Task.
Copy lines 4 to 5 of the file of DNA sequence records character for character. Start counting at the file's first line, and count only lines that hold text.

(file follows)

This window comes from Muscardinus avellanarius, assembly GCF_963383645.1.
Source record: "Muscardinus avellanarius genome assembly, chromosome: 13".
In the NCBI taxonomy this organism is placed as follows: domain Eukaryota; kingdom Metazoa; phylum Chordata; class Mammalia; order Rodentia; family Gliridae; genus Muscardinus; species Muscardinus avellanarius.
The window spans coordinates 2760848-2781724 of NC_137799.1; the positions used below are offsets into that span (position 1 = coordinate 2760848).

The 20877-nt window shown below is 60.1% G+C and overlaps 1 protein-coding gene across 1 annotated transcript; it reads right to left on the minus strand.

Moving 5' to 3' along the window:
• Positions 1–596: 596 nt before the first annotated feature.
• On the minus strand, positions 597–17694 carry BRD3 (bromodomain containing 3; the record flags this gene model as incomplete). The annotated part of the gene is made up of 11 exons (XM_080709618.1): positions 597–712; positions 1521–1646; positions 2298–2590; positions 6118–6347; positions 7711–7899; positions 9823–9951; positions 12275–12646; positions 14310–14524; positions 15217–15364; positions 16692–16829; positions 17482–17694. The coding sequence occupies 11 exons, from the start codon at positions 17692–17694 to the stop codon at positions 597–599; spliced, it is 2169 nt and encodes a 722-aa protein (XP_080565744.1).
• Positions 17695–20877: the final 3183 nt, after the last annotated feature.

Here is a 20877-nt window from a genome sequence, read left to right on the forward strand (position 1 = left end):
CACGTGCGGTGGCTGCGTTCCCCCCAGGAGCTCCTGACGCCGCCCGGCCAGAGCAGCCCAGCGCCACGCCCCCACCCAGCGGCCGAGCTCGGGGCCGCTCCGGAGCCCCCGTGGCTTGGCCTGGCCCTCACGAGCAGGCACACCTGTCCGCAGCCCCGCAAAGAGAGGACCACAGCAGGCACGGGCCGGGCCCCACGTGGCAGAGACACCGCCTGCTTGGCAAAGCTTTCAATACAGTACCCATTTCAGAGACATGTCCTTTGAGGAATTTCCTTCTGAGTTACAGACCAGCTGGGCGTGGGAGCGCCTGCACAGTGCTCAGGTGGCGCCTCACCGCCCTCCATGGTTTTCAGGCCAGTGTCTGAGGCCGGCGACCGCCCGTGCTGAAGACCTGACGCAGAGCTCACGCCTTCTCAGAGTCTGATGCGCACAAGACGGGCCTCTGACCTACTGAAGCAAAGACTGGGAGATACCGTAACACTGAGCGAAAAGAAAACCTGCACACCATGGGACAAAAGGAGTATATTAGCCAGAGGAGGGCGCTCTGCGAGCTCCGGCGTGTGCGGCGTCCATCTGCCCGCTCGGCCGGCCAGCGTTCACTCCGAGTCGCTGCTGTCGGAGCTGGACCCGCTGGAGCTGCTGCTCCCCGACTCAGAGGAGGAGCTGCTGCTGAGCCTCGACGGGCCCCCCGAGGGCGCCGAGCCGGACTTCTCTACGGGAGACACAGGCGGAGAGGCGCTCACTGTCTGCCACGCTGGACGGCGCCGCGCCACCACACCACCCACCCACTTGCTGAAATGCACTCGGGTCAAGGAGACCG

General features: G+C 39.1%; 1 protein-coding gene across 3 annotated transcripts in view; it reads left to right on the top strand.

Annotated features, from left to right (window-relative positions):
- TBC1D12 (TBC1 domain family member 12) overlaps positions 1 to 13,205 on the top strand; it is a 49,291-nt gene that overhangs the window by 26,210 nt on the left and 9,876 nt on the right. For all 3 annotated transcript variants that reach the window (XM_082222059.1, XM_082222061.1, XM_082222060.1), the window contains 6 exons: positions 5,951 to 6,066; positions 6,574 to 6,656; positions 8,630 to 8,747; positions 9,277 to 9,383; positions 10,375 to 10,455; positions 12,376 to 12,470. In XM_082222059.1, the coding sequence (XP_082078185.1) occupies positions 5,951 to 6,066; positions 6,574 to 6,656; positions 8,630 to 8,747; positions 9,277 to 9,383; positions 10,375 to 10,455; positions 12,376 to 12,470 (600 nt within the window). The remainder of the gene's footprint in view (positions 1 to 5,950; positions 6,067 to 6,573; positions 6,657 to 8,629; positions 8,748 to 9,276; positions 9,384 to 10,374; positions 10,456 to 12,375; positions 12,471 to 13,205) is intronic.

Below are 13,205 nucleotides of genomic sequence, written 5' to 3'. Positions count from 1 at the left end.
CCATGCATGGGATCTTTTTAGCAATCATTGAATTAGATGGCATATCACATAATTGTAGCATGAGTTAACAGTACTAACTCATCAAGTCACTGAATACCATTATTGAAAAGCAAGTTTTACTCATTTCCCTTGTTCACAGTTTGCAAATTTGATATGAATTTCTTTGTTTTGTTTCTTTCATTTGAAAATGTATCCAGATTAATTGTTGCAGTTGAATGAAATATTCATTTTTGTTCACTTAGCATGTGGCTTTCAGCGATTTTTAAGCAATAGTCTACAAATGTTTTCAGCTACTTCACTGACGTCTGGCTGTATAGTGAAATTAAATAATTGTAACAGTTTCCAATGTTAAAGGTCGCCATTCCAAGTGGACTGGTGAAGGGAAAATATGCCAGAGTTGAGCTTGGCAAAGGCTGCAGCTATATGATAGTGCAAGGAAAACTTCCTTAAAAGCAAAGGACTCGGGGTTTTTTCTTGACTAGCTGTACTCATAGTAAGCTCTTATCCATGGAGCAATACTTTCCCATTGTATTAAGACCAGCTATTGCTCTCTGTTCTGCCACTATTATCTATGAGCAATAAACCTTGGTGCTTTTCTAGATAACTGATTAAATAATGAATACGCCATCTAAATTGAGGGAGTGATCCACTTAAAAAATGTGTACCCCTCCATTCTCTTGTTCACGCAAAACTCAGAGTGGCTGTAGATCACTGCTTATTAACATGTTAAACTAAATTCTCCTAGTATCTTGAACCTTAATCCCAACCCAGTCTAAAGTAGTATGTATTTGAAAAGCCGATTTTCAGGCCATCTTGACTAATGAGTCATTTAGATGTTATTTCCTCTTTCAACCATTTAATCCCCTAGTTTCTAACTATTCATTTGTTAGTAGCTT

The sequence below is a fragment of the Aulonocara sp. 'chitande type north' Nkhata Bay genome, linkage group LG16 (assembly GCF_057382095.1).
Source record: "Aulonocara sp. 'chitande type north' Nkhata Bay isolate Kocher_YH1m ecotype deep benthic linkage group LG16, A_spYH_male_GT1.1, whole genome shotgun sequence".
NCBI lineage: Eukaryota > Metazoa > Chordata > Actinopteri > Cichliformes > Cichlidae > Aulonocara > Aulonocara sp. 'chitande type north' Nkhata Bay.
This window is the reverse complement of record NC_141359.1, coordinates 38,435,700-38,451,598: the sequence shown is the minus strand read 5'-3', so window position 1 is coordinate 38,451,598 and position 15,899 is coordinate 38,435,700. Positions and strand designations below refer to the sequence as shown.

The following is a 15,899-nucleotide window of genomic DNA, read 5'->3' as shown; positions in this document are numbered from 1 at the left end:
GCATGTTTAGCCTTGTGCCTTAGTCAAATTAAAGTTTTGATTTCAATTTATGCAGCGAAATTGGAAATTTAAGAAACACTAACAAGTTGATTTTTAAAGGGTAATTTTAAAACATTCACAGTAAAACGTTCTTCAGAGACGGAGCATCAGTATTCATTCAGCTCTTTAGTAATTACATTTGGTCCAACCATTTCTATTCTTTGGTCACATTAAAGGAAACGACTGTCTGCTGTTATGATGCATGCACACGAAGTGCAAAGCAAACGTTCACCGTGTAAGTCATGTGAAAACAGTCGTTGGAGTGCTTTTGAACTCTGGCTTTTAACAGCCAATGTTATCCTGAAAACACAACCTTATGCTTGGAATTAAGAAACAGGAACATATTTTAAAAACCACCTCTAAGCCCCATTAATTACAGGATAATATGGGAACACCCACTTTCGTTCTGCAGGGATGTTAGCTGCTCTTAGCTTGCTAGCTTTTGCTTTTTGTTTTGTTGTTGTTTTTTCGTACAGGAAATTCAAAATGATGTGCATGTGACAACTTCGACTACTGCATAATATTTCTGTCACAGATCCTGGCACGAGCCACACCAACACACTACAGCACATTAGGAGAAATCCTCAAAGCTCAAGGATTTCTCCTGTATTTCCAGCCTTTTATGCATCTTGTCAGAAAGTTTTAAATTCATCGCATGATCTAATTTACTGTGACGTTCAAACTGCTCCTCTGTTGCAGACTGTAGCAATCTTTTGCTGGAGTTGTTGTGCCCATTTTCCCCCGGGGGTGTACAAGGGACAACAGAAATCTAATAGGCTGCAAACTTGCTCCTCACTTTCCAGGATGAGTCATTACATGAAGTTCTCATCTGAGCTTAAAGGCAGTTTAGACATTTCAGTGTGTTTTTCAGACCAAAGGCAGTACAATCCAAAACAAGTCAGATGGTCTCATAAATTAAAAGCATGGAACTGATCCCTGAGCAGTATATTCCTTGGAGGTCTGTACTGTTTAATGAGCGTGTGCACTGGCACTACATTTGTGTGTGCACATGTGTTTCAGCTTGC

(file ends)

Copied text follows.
The window spans coordinates 2760848-2781724 of NC_137799.1; the positions used below are offsets into that span (position 1 = coordinate 2760848).

The 20877-nt window shown below is 60.1% G+C and overlaps 1 protein-coding gene across 1 annotated transcript; it reads right to left on the minus strand.